Tag: travel

Visiting the Vet doesn’t have to be Scary!

A-scared-dogWe’ve learned a lot about dogs and cats over the last 20 years including a lot about their behaviors. The truth is dogs are not people and cats are not small dogs. They have different preferences and respond differently to stressful situations.  Unfortunately, visiting the veterinarian is frequently considered a very stressful experience for both pets and their owners.

The good news? You don’t have to sacrifice care by skipping out on regular veterinary visits because of stress. There are plenty of ways for you and your pet to stay relaxed during a veterinary visit. As we work on becoming Fear Free Certified, we want to share some of these tips with you!

Fear Free visits start at home!

dogincardangerSocialization is key! Early, positive experiences can build a foundation of trust and help prevent fear from developing. Puppies should be enrolled in training and socialization classes. Dogs should be comfortable riding in the car, visiting new places and meeting new people. A combination of rewards, slowly acclimatizing your pet to car rides and, sometimes, anti-anxiety medications given prior to the veterinary visit can greatly reduce or eliminate anxiety associated with car rides.

Something most clients don’t think about is that it’s ok to come by, even when your pets don’t actually need any kind of care. In fact, we encourage it! We have several patients who stop by for nothing more than some love and a handful of treats. This allows us to bond with our patients and build trust.

Owners can also desensitize their pets to being examined by handling them frequently at home, rubbing their feet, ears and gums.

Pheromone & Supplement Therapy

Like most animals, dogs and cats use a series of scents and pheromones, or “chemical signals”. These pheromone signals are used to mark territory and convey a large range of feelings including anxiety and contentment. There are several products that mimic some of the “feel good” pheromones that animals give off.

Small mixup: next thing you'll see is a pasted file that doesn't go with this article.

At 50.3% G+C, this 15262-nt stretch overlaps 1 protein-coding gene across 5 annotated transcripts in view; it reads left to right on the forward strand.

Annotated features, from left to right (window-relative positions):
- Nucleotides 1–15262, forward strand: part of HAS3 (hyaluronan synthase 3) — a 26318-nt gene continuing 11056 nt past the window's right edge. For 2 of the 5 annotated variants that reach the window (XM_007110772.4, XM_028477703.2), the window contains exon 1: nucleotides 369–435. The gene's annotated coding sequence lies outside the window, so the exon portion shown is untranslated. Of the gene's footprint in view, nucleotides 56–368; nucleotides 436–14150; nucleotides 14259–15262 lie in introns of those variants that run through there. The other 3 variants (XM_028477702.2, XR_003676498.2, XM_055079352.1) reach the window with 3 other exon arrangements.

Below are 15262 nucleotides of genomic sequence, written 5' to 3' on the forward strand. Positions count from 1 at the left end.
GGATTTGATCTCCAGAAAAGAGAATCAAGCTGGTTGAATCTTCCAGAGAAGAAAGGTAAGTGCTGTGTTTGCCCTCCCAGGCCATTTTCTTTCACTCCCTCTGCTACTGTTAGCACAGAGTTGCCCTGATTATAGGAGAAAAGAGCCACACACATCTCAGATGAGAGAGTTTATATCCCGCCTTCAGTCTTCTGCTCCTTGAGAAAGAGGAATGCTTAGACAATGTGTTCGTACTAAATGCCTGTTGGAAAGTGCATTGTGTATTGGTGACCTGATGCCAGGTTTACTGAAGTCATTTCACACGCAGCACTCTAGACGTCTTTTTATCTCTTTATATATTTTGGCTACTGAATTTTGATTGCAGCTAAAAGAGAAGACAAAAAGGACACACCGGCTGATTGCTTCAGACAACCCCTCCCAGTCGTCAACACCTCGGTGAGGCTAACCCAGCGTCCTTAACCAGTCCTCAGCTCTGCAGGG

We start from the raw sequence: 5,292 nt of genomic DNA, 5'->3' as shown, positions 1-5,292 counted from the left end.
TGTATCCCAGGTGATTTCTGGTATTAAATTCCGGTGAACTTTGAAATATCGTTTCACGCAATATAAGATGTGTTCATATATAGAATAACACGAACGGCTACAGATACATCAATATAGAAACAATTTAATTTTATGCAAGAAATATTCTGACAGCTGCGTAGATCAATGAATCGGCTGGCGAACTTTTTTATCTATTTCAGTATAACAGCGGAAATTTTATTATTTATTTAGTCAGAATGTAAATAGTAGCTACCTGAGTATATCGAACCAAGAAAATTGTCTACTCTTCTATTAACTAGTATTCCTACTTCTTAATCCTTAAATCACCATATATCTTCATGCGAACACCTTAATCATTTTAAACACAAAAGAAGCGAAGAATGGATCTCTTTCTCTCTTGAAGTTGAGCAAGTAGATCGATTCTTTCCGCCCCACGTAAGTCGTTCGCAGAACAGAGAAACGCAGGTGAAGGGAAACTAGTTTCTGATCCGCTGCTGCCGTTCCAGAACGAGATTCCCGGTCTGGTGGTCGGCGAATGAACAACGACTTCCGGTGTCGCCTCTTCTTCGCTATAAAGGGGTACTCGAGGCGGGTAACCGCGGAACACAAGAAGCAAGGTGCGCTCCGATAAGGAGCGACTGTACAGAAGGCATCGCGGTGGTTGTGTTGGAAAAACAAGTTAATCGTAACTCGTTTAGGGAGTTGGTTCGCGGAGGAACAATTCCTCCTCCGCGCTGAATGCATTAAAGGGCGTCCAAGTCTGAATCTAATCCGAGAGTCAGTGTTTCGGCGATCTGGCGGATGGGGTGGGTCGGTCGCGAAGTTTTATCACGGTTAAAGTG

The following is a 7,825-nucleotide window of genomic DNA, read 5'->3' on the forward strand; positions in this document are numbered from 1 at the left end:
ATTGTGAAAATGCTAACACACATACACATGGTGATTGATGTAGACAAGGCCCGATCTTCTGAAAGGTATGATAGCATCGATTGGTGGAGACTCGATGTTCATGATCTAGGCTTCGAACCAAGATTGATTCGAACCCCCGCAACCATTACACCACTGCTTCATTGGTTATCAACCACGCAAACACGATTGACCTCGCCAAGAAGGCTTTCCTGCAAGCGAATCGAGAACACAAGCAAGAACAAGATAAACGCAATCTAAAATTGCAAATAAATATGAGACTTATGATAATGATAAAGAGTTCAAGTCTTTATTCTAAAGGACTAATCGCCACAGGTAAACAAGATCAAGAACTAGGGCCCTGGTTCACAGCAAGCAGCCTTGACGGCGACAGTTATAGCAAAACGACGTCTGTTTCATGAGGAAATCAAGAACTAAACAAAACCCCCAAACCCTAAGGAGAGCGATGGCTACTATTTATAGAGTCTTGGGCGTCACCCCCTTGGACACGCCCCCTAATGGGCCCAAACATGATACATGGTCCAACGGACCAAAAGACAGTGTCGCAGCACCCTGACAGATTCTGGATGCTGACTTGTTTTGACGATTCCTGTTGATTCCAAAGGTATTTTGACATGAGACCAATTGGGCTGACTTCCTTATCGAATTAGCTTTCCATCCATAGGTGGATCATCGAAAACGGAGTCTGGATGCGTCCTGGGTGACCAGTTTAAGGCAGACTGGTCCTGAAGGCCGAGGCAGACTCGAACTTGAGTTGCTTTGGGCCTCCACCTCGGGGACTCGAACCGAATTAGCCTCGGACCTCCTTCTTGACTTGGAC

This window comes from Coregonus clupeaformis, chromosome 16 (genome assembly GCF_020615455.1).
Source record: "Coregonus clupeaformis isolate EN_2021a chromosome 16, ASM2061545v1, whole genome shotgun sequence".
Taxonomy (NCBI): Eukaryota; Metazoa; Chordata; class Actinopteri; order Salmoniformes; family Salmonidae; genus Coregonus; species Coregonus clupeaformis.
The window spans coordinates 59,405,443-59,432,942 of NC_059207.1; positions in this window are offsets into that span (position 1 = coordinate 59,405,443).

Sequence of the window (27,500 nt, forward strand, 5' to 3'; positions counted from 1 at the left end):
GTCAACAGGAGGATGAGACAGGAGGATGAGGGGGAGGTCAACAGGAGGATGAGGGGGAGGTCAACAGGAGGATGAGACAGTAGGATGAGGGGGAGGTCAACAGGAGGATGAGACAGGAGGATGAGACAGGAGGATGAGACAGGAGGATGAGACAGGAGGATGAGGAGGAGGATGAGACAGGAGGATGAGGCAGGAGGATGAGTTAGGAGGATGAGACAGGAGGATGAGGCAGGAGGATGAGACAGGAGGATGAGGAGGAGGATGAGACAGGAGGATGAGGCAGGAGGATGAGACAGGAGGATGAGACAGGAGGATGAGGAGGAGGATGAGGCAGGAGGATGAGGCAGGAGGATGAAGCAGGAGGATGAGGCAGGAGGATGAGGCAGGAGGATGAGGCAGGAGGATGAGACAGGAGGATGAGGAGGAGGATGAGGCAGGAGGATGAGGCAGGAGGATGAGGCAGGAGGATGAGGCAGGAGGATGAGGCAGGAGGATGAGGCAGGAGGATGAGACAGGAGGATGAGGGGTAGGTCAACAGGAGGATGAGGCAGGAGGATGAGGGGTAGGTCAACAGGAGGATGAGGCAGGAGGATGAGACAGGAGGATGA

feliway-electric-diffuser-48-ml-3Feliway is a synthetic pheromone that mimics the facial pheromone produced when a cat rubs its face on an object to scent mark. Meridian is a synthetic pheromone that mimics the pheromones mother cats produce to reassure kittens. The calming pheromones from both of these products reduce the alarming sense cats can feel during stressful situations and help control those unwanted behaviors that stem from stress including aggression and inappropriate urination.

Adaptil-Diffuser_r7nexxAdaptil for Dogs works in a very similar fashion. Mother dogs communicate with their puppies through natural messages released into the air. These “comforting messages“are called Dog Appeasing Pheromones and they provide a strong signal of security and comfort to dogs of all ages.  Adaptil is available in several different forms: diffusers, collars and spray. In the event that an owner does not have Adaptil at home, we do have bandanas that have been pre-treated with spray in all of our exam rooms. Clients are encouraged to loosely tie one around their dogs’ necks while waiting to be seen.

1431-zylkene-newIn addition to synthetic pheromones, we also carry some supplements that have shown effective relief of stress in both dogs and cats. Zylkene is made with a milk-derived ingredient and it promotes calmness in pets. It often gives pets a calm feeling without causing sedation or drowsiness. Zylkene can be used for specific stress inducing events such as a visit to the vet, boarding, fireworks, thunderstorms and travel. Pets that are fearful may benefit from starting Zylkene one-two days prior to a known stress inducing event. It is also approved for long term, daily use.